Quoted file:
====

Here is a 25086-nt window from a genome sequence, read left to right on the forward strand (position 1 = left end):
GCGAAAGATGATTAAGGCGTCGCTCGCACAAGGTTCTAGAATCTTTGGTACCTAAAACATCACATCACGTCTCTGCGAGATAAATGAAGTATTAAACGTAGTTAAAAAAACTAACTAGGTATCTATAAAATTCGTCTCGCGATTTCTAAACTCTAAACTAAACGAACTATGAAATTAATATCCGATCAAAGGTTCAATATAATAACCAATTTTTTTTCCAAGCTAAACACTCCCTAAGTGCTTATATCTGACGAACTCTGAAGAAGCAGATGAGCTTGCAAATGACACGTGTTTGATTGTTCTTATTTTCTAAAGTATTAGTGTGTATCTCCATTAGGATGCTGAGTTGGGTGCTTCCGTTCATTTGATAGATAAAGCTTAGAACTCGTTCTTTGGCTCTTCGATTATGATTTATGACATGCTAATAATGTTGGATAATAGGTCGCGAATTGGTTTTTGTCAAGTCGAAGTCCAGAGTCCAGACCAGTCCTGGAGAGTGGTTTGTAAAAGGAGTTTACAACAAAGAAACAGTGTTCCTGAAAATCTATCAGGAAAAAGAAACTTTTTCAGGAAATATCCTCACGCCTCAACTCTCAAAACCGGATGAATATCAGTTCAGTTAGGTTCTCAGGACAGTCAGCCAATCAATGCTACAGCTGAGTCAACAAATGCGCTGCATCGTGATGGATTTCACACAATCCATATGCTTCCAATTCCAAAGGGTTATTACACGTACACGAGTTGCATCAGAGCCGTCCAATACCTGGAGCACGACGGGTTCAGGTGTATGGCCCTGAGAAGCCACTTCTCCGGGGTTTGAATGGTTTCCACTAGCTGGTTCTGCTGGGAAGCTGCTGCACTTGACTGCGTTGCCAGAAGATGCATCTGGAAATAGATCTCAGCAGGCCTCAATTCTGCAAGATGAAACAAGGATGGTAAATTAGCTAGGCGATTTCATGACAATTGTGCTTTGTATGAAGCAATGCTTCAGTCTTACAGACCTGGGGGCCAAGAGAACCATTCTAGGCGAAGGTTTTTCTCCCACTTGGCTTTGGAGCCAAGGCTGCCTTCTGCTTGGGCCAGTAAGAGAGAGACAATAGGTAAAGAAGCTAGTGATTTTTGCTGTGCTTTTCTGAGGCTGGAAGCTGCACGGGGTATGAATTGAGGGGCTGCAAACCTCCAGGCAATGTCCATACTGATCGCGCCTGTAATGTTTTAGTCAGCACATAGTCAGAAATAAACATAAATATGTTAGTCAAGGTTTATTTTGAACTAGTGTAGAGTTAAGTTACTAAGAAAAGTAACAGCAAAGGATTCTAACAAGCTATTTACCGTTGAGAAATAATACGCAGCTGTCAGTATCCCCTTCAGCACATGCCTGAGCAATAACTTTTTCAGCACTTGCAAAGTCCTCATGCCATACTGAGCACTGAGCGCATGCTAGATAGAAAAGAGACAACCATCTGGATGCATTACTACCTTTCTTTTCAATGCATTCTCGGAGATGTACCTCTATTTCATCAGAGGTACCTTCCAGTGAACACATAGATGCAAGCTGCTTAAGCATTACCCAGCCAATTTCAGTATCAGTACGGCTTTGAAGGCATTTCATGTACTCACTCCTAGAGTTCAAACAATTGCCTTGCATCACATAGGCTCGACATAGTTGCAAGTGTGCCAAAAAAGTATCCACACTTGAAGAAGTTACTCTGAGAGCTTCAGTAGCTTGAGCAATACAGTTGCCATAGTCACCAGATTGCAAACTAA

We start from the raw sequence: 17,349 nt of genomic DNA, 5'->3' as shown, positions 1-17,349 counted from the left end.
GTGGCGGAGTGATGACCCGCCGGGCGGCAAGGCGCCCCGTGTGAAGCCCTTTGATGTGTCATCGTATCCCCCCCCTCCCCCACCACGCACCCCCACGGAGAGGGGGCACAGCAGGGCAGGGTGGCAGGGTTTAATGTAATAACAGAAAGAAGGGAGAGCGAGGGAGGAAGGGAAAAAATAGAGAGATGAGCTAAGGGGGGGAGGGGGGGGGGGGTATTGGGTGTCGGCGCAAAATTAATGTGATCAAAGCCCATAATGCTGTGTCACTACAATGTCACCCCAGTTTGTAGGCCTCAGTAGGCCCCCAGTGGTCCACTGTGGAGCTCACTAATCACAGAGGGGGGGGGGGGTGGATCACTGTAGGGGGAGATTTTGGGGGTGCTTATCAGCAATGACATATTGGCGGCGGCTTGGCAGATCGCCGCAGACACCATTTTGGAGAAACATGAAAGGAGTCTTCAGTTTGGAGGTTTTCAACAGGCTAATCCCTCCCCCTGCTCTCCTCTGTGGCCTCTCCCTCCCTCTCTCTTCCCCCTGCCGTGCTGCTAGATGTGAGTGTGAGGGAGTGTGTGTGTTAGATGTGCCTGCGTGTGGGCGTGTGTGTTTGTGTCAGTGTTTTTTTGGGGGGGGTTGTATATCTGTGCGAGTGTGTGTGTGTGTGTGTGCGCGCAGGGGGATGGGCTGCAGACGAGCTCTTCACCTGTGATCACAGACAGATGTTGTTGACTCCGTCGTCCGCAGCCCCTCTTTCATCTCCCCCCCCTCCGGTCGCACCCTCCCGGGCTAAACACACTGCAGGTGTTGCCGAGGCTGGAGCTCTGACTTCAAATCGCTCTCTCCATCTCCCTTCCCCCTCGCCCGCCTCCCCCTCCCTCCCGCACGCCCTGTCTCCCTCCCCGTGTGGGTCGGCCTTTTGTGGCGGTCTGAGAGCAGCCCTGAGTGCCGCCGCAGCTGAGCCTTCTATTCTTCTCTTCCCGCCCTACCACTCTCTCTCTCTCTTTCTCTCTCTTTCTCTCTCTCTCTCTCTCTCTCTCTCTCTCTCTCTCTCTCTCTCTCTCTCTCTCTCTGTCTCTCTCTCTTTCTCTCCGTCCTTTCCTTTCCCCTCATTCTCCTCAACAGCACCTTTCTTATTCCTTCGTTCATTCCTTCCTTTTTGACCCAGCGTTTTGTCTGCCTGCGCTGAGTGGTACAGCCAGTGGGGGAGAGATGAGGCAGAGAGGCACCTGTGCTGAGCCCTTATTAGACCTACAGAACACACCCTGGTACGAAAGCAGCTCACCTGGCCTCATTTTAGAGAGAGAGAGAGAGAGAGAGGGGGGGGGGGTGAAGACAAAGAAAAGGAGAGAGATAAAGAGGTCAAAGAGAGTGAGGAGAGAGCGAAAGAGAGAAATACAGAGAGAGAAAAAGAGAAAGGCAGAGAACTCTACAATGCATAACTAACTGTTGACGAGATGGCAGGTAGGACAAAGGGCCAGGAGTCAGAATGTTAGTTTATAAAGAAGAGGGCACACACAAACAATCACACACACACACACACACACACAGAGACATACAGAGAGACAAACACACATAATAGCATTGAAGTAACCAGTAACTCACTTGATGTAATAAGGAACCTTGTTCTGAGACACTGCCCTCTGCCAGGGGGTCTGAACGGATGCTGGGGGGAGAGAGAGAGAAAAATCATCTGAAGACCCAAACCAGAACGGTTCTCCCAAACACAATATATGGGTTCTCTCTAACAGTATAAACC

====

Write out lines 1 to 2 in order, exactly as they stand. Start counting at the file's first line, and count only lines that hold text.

Here is a 25086-nt window from a genome sequence, read left to right on the forward strand (position 1 = left end):
GCGAAAGATGATTAAGGCGTCGCTCGCACAAGGTTCTAGAATCTTTGGTACCTAAAACATCACATCACGTCTCTGCGAGATAAATGAAGTATTAAACGTAGTTAAAAAAACTAACTAGGTATCTATAAAATTCGTCTCGCGATTTCTAAACTCTAAACTAAACGAACTATGAAATTAATATCCGATCAAAGGTTCAATATAATAACCAATTTTTTTTCCAAGCTAAACACTCCCTAAGTGCTTATATCTGACGAACTCTGAAGAAGCAGATGAGCTTGCAAATGACACGTGTTTGATTGTTCTTATTTTCTAAAGTATTAGTGTGTATCTCCATTAGGATGCTGAGTTGGGTGCTTCCGTTCATTTGATAGATAAAGCTTAGAACTCGTTCTTTGGCTCTTCGATTATGATTTATGACATGCTAATAATGTTGGATAATAGGTCGCGAATTGGTTTTTGTCAAGTCGAAGTCCAGAGTCCAGACCAGTCCTGGAGAGTGGTTTGTAAAAGGAGTTTACAACAAAGAAACAGTGTTCCTGAAAATCTATCAGGAAAAAGAAACTTTTTCAGGAAATATCCTCACGCCTCAACTCTCAAAACCGGATGAATATCAGTTCAGTTAGGTTCTCAGGACAGTCAGCCAATCAATGCTACAGCTGAGTCAACAAATGCGCTGCATCGTGATGGATTTCACACAATCCATATGCTTCCAATTCCAAAGGGTTATTACACGTACACGAGTTGCATCAGAGCCGTCCAATACCTGGAGCACGACGGGTTCAGGTGTATGGCCCTGAGAAGCCACTTCTCCGGGGTTTGAATGGTTTCCACTAGCTGGTTCTGCTGGGAAGCTGCTGCACTTGACTGCGTTGCCAGAAGATGCATCTGGAAATAGATCTCAGCAGGCCTCAATTCTGCAAGATGAAACAAGGATGGTAAATTAGCTAGGCGATTTCATGACAATTGTGCTTTGTATGAAGCAATGCTTCAGTCTTACAGACCTGGGGGCCAAGAGAACCATTCTAGGCGAAGGTTTTTCTCCCACTTGGCTTTGGAGCCAAGGCTGCCTTCTGCTTGGGCCAGTAAGAGAGAGACAATAGGTAAAGAAGCTAGTGATTTTTGCTGTGCTTTTCTGAGGCTGGAAGCTGCACGGGGTATGAATTGAGGGGCTGCAAACCTCCAGGCAATGTCCATACTGATCGCGCCTGTAATGTTTTAGTCAGCACATAGTCAGAAATAAACATAAATATGTTAGTCAAGGTTTATTTTGAACTAGTGTAGAGTTAAGTTACTAAGAAAAGTAACAGCAAAGGATTCTAACAAGCTATTTACCGTTGAGAAATAATACGCAGCTGTCAGTATCCCCTTCAGCACATGCCTGAGCAATAACTTTTTCAGCACTTGCAAAGTCCTCATGCCATACTGAGCACTGAGCGCATGCTAGATAGAAAAGAGACAACCATCTGGATGCATTACTACCTTTCTTTTCAATGCATTCTCGGAGATGTACCTCTATTTCATCAGAGGTACCTTCCAGTGAACACATAGATGCAAGCTGCTTAAGCATTACCCAGCCAATTTCAGTATCAGTACGGCTTTGAAGGCATTTCATGTACTCACTCCTAGAGTTCAAACAATTGCCTTGCATCACATAGGCTCGACATAGTTGCAAGTGTGCCAAAAAAGTATCCACACTTGAAGAAGTTACTCTGAGAGCTTCAGTAGCTTGAGCAATACAGTTGCCATAGTCACCAGATTGCAAACTAA